Bill Expanding Electric Vehicle Tax Credits Would Mean $99 Million Less for Colorado's General Fund

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Legislation expanding Colorado’s tax incentives for electric vehicles could mean over $99 million less in revenue for the state’s general fund at a time when Democratic lawmakers are looking for ways to raise tax revenue.

The current electric vehicle tax credits offered for purchase or lease of electric or hybrid vehicles is scheduled to be reduced, then phased out by 2022. House Bill 1159 would increase the tax credits offered for 2021, the last year the credits are offered under current law, and extend the credits through 2025.

But the tax credits offered in HB 1159 would mean the state’s general fund loses out on $99.2 million in revenue, according to the estimate in the bill’s fiscal note.

The fiscal note, prepared by the nonpartisan Legislative Council Staff, estimates the credits offered through the bill will average more than $4,500 in 2021 and 2022 and more than $2,800 in 2023 through 2025.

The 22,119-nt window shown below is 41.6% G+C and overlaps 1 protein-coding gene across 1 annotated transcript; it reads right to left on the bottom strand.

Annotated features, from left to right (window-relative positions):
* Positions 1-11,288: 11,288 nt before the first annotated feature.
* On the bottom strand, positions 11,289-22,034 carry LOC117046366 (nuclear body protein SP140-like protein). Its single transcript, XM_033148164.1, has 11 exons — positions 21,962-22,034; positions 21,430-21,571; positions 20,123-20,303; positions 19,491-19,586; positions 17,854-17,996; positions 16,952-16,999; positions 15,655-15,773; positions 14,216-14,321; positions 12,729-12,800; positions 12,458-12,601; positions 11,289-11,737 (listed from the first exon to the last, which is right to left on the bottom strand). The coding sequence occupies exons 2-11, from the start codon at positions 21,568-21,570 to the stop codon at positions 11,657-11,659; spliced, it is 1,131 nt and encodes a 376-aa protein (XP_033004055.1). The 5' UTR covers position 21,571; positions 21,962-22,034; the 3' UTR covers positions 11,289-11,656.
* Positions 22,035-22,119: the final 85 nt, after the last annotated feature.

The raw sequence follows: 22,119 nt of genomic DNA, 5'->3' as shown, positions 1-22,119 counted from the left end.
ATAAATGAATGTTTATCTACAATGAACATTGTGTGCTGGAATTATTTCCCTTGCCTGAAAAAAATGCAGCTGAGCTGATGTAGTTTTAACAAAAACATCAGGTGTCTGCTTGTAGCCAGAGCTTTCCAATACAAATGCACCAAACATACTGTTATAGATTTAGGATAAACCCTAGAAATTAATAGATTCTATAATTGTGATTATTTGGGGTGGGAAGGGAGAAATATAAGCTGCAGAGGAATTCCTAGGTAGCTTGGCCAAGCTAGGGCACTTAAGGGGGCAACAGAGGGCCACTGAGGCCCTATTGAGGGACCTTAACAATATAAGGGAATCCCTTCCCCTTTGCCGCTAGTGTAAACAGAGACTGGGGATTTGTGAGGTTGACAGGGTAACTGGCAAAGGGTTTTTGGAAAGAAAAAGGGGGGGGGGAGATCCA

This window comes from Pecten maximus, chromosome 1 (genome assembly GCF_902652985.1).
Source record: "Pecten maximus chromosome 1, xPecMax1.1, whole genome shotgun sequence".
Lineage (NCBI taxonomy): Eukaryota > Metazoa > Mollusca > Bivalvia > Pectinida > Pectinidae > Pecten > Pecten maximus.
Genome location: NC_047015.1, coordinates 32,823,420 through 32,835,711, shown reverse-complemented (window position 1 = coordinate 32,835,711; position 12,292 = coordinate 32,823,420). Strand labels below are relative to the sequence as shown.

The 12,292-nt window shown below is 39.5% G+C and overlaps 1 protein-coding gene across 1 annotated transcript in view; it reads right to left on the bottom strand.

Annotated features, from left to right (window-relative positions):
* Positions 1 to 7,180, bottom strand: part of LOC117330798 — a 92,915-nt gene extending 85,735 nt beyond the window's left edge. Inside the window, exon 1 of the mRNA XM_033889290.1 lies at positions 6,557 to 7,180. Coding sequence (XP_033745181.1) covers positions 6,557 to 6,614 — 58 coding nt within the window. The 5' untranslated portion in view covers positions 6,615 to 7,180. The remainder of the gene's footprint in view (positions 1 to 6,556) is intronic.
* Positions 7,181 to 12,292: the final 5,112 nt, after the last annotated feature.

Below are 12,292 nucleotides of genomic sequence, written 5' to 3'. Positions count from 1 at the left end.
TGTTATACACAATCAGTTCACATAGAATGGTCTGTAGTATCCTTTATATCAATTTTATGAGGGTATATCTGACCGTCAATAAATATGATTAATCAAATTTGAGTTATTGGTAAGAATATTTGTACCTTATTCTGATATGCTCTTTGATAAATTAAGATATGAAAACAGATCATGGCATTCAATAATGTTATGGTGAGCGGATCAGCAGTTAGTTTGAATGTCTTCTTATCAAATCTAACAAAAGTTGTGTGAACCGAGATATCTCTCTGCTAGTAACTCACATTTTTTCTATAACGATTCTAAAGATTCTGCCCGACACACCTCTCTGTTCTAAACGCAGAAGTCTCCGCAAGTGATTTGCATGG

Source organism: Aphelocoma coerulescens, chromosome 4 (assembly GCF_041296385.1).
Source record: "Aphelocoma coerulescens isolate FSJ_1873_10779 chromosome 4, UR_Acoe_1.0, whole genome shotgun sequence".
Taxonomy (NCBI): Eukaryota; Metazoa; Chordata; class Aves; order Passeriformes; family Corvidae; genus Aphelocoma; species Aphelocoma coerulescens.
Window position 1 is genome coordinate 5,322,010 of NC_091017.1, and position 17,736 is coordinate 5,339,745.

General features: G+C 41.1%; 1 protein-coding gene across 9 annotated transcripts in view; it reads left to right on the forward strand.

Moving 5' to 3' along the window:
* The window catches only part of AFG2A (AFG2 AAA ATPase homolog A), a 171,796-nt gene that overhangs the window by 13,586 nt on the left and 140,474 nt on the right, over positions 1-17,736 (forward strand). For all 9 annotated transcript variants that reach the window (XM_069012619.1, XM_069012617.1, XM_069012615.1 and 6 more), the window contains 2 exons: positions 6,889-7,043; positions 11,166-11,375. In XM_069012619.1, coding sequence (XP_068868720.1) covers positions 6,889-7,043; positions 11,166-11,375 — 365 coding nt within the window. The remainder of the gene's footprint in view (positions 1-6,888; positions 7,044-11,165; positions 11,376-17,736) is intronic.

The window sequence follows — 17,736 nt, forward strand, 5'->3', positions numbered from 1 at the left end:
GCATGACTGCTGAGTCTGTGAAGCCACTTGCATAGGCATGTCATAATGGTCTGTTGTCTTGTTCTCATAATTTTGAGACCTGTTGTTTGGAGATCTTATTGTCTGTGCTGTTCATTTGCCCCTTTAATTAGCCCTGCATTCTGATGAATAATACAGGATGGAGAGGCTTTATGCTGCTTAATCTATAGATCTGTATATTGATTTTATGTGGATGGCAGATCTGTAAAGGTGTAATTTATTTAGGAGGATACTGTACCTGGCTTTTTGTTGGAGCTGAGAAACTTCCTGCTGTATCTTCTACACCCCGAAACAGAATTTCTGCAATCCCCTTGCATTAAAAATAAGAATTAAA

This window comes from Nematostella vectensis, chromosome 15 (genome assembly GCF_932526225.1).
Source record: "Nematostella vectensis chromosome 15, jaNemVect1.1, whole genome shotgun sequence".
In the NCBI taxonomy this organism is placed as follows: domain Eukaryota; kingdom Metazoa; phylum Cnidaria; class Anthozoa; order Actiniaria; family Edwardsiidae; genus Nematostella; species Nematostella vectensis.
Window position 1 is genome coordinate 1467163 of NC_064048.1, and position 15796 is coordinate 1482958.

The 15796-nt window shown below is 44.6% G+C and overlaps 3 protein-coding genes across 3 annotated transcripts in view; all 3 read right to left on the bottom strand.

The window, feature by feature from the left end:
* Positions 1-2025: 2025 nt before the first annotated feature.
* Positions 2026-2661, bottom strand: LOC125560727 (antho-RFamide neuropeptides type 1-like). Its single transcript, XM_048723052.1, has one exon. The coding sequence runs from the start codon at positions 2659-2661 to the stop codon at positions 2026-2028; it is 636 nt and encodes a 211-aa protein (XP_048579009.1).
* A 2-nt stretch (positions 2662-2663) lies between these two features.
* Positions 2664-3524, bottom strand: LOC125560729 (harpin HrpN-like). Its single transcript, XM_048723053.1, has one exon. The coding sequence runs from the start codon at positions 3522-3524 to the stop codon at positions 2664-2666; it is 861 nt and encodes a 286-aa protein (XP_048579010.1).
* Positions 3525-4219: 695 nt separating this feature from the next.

The Independence Institute called the legislation "fiscally irresponsible" in a blog post, considering that Democrats in the state are looking for ways to raise tax revenue to fund several policy proposals.

Colorado Democrats have proposed overhauling oil and gas regulations in the state, a move that opponents say would hurt one of the state’s top industries and a key source of tax revenue.

On Wednesday, Colorado Democrats announced plans for a set of bills that would ask voters to give up tax refunds granted through the Taxpayer’s Bill of Rights (TABOR) and use the revenue to fund education and transportation.

Colorado taxpayers have consistently voted against changes to TABOR and tax-related ballot proposals, most recently rejecting Amendment 73 in November, which would have created a progressive income tax and raised revenue for education.

Governor Jared Polis signed an executive order in January mandating that more electric vehicles be made available in the state.

Steve Pociask, president and CEO of the American Consumer Institute, questioned the effectiveness of electric vehicles in an email.

"When compared to conventional vehicles, the empirical evidence shows the reduction in electric vehicle greenhouse gas emissions to be greatly overstated," he said. "In addition, these vehicles are more costly to purchase than conventional vehicles, and they produce other sources of pollution, such as increased toxicity to humans, as well as terrestrial and freshwater life, due to the mining and production of nickel, graphite and cobalt used in batteries."

The bill passed the House Finance Committee last week and was referred to the Appropriations Committee.